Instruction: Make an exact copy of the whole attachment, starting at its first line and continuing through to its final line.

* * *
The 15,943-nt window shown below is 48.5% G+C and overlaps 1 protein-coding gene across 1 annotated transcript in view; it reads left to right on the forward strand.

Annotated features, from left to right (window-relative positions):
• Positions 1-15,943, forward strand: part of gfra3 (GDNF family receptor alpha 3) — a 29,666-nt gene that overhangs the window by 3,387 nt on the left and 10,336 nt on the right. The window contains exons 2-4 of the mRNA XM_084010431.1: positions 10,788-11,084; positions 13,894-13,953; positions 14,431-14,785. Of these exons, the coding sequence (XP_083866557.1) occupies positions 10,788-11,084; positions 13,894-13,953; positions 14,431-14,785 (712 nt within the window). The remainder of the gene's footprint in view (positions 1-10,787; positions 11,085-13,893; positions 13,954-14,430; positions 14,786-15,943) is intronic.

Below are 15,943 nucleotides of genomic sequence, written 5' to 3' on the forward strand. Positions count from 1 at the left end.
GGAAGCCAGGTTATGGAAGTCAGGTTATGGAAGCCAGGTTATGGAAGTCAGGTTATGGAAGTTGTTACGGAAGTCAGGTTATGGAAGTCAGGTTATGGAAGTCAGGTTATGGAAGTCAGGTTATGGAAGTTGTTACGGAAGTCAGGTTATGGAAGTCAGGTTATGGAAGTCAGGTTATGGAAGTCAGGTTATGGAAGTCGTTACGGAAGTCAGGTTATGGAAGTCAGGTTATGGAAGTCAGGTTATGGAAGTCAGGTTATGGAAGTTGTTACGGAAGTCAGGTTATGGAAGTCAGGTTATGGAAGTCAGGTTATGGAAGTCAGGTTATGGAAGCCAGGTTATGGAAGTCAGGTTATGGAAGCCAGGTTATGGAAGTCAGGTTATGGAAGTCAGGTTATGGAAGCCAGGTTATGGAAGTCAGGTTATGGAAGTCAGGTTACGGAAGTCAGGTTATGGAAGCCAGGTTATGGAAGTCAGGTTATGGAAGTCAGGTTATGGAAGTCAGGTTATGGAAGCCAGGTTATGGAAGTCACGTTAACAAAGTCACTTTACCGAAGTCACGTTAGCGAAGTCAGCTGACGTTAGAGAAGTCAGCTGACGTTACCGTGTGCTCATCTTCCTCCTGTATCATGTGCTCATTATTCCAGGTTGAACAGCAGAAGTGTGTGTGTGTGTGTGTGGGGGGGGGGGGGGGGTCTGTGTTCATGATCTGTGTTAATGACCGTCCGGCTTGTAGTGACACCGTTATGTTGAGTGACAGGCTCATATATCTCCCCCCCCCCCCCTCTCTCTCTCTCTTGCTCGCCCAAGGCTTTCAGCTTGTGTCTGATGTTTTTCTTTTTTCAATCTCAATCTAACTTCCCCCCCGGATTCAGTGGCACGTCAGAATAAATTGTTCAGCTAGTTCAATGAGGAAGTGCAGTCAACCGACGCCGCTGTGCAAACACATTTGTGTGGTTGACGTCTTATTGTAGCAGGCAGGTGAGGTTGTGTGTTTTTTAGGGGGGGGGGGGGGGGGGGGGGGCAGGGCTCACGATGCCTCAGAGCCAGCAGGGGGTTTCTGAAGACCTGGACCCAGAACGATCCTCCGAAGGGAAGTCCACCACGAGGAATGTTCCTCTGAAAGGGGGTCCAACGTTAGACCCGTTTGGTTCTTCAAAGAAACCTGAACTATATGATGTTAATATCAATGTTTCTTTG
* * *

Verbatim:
The 15,943-nt window shown below is 48.5% G+C and overlaps 1 protein-coding gene across 1 annotated transcript in view; it reads left to right on the forward strand.

Annotated features, from left to right (window-relative positions):
• Positions 1-15,943, forward strand: part of gfra3 (GDNF family receptor alpha 3) — a 29,666-nt gene that overhangs the window by 3,387 nt on the left and 10,336 nt on the right. The window contains exons 2-4 of the mRNA XM_084010431.1: positions 10,788-11,084; positions 13,894-13,953; positions 14,431-14,785. Of these exons, the coding sequence (XP_083866557.1) occupies positions 10,788-11,084; positions 13,894-13,953; positions 14,431-14,785 (712 nt within the window). The remainder of the gene's footprint in view (positions 1-10,787; positions 11,085-13,893; positions 13,954-14,430; positions 14,786-15,943) is intronic.

Below are 15,943 nucleotides of genomic sequence, written 5' to 3' on the forward strand. Positions count from 1 at the left end.
GGAAGCCAGGTTATGGAAGTCAGGTTATGGAAGCCAGGTTATGGAAGTCAGGTTATGGAAGTTGTTACGGAAGTCAGGTTATGGAAGTCAGGTTATGGAAGTCAGGTTATGGAAGTCAGGTTATGGAAGTTGTTACGGAAGTCAGGTTATGGAAGTCAGGTTATGGAAGTCAGGTTATGGAAGTCAGGTTATGGAAGTCGTTACGGAAGTCAGGTTATGGAAGTCAGGTTATGGAAGTCAGGTTATGGAAGTCAGGTTATGGAAGTTGTTACGGAAGTCAGGTTATGGAAGTCAGGTTATGGAAGTCAGGTTATGGAAGTCAGGTTATGGAAGCCAGGTTATGGAAGTCAGGTTATGGAAGCCAGGTTATGGAAGTCAGGTTATGGAAGTCAGGTTATGGAAGCCAGGTTATGGAAGTCAGGTTATGGAAGTCAGGTTACGGAAGTCAGGTTATGGAAGCCAGGTTATGGAAGTCAGGTTATGGAAGTCAGGTTATGGAAGTCAGGTTATGGAAGCCAGGTTATGGAAGTCACGTTAACAAAGTCACTTTACCGAAGTCACGTTAGCGAAGTCAGCTGACGTTAGAGAAGTCAGCTGACGTTACCGTGTGCTCATCTTCCTCCTGTATCATGTGCTCATTATTCCAGGTTGAACAGCAGAAGTGTGTGTGTGTGTGTGTGGGGGGGGGGGGGGGGTCTGTGTTCATGATCTGTGTTAATGACCGTCCGGCTTGTAGTGACACCGTTATGTTGAGTGACAGGCTCATATATCTCCCCCCCCCCCCCTCTCTCTCTCTCTTGCTCGCCCAAGGCTTTCAGCTTGTGTCTGATGTTTTTCTTTTTTCAATCTCAATCTAACTTCCCCCCCGGATTCAGTGGCACGTCAGAATAAATTGTTCAGCTAGTTCAATGAGGAAGTGCAGTCAACCGACGCCGCTGTGCAAACACATTTGTGTGGTTGACGTCTTATTGTAGCAGGCAGGTGAGGTTGTGTGTTTTTTAGGGGGGGGGGGGGGGGGGGGGGGCAGGGCTCACGATGCCTCAGAGCCAGCAGGGGGTTTCTGAAGACCTGGACCCAGAACGATCCTCCGAAGGGAAGTCCACCACGAGGAATGTTCCTCTGAAAGGGGGTCCAACGTTAGACCCGTTTGGTTCTTCAAAGAAACCTGAACTATATGATGTTAATATCAATGTTTCTTTG